The ‘domestic terrorist’ designation won’t stop extremism

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Arie Perliger, University of Massachusetts Lowell

As U.S. politics heat up in advance of the November election, it’s not surprising that extremist groups across the political spectrum are becoming more active and engaged in acts of political violence.

A growing number of scholars and policymakers suggest this problem should be dealt with by designating violent groups as “domestic terrorist” organizations.

Like most students of American extremism, I agree that some members of domestic extremist groups do engage in terrorist acts – using violence to spread fear among targeted groups of people, with the aim of promoting political objectives. Nonetheless, as someone who has studied democracies’ response to domestic terrorism for almost 20 years, I believe that legally designating domestic extremist groups as terrorist organizations will have limited benefits, if any at all.

What is domestic terrorism

There is not a formal legal definition of a domestic terrorist group, the way there is for international terrorism.

A federal law and a presidential executive order allow the government to designate groups as foreign terrorist organizations. Most scholars agree that some American far-right groups are involved in foreign conflicts, and others communicate with foreign groups. But that is not enough to be considered a foreign organization: American extremists do not have permanent logistical, operational and leadership apparatus abroad.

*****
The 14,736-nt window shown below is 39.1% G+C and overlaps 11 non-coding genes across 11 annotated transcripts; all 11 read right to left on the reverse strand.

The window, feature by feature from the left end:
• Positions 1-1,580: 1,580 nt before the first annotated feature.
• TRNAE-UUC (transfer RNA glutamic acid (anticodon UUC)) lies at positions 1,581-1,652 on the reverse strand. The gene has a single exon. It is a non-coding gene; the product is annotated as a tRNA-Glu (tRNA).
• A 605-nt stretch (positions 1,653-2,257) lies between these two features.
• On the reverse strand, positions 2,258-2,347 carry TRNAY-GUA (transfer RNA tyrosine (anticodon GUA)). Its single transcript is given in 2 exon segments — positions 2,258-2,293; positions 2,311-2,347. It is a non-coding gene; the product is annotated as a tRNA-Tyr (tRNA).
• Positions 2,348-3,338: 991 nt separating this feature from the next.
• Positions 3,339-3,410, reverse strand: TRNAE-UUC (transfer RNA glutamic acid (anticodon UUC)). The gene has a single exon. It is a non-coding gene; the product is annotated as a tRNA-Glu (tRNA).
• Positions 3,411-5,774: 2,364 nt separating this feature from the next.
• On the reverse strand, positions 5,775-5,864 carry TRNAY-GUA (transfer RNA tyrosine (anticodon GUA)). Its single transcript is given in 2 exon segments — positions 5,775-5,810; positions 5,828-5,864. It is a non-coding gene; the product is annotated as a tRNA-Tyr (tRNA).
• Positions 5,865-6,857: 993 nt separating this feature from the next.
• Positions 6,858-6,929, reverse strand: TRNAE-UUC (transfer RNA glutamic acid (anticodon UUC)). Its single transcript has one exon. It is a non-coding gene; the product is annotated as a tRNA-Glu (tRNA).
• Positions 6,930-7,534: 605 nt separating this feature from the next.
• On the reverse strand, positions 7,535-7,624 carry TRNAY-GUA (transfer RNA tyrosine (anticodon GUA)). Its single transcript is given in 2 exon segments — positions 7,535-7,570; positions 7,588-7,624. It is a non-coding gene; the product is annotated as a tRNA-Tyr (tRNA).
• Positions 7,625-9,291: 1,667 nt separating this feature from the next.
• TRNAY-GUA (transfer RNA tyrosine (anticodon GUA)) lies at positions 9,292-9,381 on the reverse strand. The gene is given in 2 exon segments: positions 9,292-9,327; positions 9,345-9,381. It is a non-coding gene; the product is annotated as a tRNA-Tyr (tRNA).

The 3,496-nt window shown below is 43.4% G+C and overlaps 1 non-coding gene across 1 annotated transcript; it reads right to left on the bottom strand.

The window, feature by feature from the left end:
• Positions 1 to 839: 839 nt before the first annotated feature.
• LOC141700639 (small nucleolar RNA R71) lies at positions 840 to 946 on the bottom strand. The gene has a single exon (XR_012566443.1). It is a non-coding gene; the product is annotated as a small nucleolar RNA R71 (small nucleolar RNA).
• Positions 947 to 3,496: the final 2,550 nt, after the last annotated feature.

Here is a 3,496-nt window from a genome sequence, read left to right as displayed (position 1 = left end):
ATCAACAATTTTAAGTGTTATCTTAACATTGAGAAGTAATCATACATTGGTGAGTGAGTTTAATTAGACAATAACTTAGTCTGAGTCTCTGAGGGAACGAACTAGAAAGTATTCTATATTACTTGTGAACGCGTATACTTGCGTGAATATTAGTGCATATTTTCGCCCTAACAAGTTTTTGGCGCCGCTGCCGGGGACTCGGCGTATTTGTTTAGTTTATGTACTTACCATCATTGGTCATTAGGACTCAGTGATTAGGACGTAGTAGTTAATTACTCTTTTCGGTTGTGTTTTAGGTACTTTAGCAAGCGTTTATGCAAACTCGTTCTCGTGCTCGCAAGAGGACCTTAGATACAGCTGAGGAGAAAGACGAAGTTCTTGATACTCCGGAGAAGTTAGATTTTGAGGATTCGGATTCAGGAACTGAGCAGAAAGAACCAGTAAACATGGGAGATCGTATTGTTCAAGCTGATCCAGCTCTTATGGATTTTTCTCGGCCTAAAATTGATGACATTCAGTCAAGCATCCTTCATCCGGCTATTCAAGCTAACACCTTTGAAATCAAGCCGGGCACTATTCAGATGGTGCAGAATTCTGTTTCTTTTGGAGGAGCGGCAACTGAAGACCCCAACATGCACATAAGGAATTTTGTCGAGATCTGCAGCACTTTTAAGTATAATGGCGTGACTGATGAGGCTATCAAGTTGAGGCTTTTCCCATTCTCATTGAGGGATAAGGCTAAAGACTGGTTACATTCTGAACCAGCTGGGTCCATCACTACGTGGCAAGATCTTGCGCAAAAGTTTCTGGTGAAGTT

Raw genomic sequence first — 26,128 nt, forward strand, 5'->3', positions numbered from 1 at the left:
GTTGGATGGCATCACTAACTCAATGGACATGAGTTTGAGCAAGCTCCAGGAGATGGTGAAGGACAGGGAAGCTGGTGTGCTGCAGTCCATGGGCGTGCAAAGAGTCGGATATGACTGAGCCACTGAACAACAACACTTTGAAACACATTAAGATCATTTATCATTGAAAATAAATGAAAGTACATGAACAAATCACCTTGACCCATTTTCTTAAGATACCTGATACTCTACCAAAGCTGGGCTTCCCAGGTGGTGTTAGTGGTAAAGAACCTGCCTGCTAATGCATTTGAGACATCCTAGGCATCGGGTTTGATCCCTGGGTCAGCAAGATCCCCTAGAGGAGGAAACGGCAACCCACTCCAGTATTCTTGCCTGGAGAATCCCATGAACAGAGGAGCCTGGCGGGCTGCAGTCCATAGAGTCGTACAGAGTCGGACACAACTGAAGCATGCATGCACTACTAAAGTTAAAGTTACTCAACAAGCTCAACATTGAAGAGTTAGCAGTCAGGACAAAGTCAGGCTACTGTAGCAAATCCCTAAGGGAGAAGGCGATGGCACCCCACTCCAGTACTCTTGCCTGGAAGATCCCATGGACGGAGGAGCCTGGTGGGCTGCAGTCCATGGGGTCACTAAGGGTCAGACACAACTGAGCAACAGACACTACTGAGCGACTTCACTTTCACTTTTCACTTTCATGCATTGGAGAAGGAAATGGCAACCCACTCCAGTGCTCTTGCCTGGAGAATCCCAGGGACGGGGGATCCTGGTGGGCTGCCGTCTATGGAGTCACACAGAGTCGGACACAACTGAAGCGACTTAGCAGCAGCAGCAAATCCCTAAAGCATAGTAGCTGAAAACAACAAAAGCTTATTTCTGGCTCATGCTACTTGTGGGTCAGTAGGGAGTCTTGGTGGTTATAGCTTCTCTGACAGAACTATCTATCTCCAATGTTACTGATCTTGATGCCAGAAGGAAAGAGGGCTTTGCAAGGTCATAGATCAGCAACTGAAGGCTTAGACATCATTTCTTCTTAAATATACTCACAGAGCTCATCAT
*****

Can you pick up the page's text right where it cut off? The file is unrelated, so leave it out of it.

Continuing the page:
The law, or the executive order, could be revised or replaced in ways that would cover U.S.-based groups.

But the real problem is that designating specific groups as terrorists doesn’t actually curb terrorism.

It may be tempting to label masked people at protests around the U.S. as ‘domestic terrorists,’ but it isn’t always accurate, and it doesn’t mean much. AP Photo/Michael Dwyer

Too little organization

Many acts of far-right violence are perpetrated by individuals, not organized groups. These people may be loosely associated with, or perhaps supporters or online followers of, far-right movements. But they usually operate independently, without help or involvement from others. My research has shown that in many cases, the acts of violence aren’t even planned in advance.

In any case, the two major contemporary extremist movements which attracted calls to designate them as terrorist organizations, the “boogaloo” movement on the right and antifa on the left, both lack any hierarchy or central coordination and, therefore, don’t fit the criteria of a formal organization.

A police officer pushes an antifa demonstrator out of the way during a 2019 protest in Washington, D.C. Evelyn Hockstein/For The Washington Post via Getty Images

No real effect on operations